We’re finding a lot of USDM style creeping into the European scene, which interestingly mirrors the American enthusiasm for obsessively chasing Euro-spec parts. It’s a useful zerosum balance of exchange, really – you’d think someone would get organised and arrange some manner of intercontinental swap shop. Anyway, the idea with this Passat was to sprinkle on an artful glittering of American parts, just to differentiate it from the usual Hungarian fare; a front bumper, rear number plate plinth and leather steering wheel were just the ticket to achieve this part of the makeover.
“Meanwhile, I completely rebuilt the VR6,” says Gábor, “assembling it with headers, two Supersprint mufflers and custom piping.” And with the exterior looking sharp and the engine making entertaining rumbling noises, it was time to address the chassis.
“I fabricated a custom air-ride system for the car,” he continues, “although since the shoot this has been replaced by an Air Lift Performance setup with 3P management.” While the car was up in the air anyway, he figured he should do something about the brakes too, slotting in a pair of Brembo 4-pot calipers at the front with meaty 310mm discs. These peek out through a set of beautifully detailed and incredibly shiny BBS RS wheels; a staggered setup of 7.5×17” up front and an inch broader out back, with skinny tyres offering just a little stretch to get them neatly tucked up inside the unmolested stock arches when the wagon airs out.
“I didn’t want too many exterior mods, it was important to keep it all looking largely as OEM as it could be,” Gábor reasons, and that’s why – aside from the USDM addenda and the uprated front and rear lights – you’re looking at a vision of period-correct 1990s perfection, updated for 2018 with that killer rims/stance combo.
This build, then, is one of fastidiousness, of attention to detail rather than making radical changes just for the sake of it. And the interior is a crystal-clear representation of this considered approach – it now sports the dash and doorcards from the facelifted B4 Passat, counterbalanced by the sublime Recaro Sportster CS seats, which have been superbly retrimmed in the ‘Jacky’ tartan fabric from the Mk7 Golf GTI. The rear bench has also been trimmed to match, and this interior treatment is really the most radical part of the transformation, reworking the utilitarian and workmanlike B3 estate into something sumptuous and premium. Not a purely functional car that you use because you have to, but an alluring and desirable one that you want to spend some quality time in.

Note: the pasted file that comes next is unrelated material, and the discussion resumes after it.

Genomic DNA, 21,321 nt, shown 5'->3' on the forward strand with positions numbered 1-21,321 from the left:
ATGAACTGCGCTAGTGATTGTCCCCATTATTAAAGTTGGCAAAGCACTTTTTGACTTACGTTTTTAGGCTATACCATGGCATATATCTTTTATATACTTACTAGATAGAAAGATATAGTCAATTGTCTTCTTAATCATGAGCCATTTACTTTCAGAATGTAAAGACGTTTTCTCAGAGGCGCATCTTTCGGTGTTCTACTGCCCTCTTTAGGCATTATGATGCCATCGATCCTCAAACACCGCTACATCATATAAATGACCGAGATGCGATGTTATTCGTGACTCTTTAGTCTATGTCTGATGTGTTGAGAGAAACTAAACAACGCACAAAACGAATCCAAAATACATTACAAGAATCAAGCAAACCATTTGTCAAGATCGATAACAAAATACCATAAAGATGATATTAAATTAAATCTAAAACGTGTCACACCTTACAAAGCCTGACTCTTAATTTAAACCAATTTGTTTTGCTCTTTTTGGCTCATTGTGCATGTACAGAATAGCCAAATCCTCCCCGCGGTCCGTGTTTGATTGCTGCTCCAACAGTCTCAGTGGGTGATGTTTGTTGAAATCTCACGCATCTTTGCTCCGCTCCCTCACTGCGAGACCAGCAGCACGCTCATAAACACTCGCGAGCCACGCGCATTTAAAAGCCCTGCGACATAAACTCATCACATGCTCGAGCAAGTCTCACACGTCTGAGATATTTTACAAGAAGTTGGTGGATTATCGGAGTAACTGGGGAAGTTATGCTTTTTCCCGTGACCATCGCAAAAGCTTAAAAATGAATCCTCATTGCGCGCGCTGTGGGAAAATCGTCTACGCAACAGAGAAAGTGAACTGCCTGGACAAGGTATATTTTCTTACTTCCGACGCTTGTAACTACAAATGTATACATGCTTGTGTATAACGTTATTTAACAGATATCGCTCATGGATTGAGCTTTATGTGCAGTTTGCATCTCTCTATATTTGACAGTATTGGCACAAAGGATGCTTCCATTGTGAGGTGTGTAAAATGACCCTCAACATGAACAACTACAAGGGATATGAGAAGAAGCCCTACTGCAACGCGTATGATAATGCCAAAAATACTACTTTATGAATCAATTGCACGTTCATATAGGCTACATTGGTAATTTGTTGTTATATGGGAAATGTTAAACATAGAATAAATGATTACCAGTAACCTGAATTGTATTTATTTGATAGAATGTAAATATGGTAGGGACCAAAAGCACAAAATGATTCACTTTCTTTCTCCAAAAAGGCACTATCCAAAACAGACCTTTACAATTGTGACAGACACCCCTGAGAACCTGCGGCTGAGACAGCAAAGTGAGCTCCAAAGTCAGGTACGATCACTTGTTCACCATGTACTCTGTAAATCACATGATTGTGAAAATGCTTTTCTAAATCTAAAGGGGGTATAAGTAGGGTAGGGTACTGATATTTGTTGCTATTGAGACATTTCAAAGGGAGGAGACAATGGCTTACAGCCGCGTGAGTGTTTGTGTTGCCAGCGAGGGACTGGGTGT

What Gábor has achieved here is to reframe the concept of what an estate car is for; VW kicked off the process by fitting an unnecessarily powerful engine in there, and Gábor’s picked up the mantle and belted for the horizon.
“I’ve been to a lot of shows with it, and to Wörthersee a couple of times, and people seem to love it – both the cleanliness, and the fact that you just don’t see a lot of VR6 Passat Variants these days,” he grins. And one thing’s for sure: he’s not carrying dogs or garden waste about in that beautifully trimmed interior. This estate’s workhorse days are over – it’s time to have a little fun.
Dub Details 1992 Volkswagen Passat VR6 B3
ENGINE: 2.8-litre 12v VR6 (AAA-code), fully rebuilt, custom exhaust system with Supersprint silencers, manual transmission
CHASSIS: 7.5×17” ET40 (front) and 8.5×17” ET45 (rear) BBS RS wheels, 185/35 (f) and 195/40 (r) Falken tyres, custom air-ride setup (now replaced with Air Lift Performance air-ride and 3P management), Brembo 4-pot front calipers with 310mm discs
EXTERIOR: LY3D Tornado Red, USDM front bumper and rear license plate cutout, Hella DE headlights, Treser taillights
INTERIOR: Recaro Sportster CS seats trimmed with Mk7 Golf GTI ‘Jacky’ tartan, USDM leather steering wheel, Passat B4 dash and doorcards
I didn’t w ant too many exterior mods , it was important to keep it all looking largely as OEM as it could be
The dash and doorcards are from the facelifted B4 Passat, counterbalanced b y the Recaro CS seats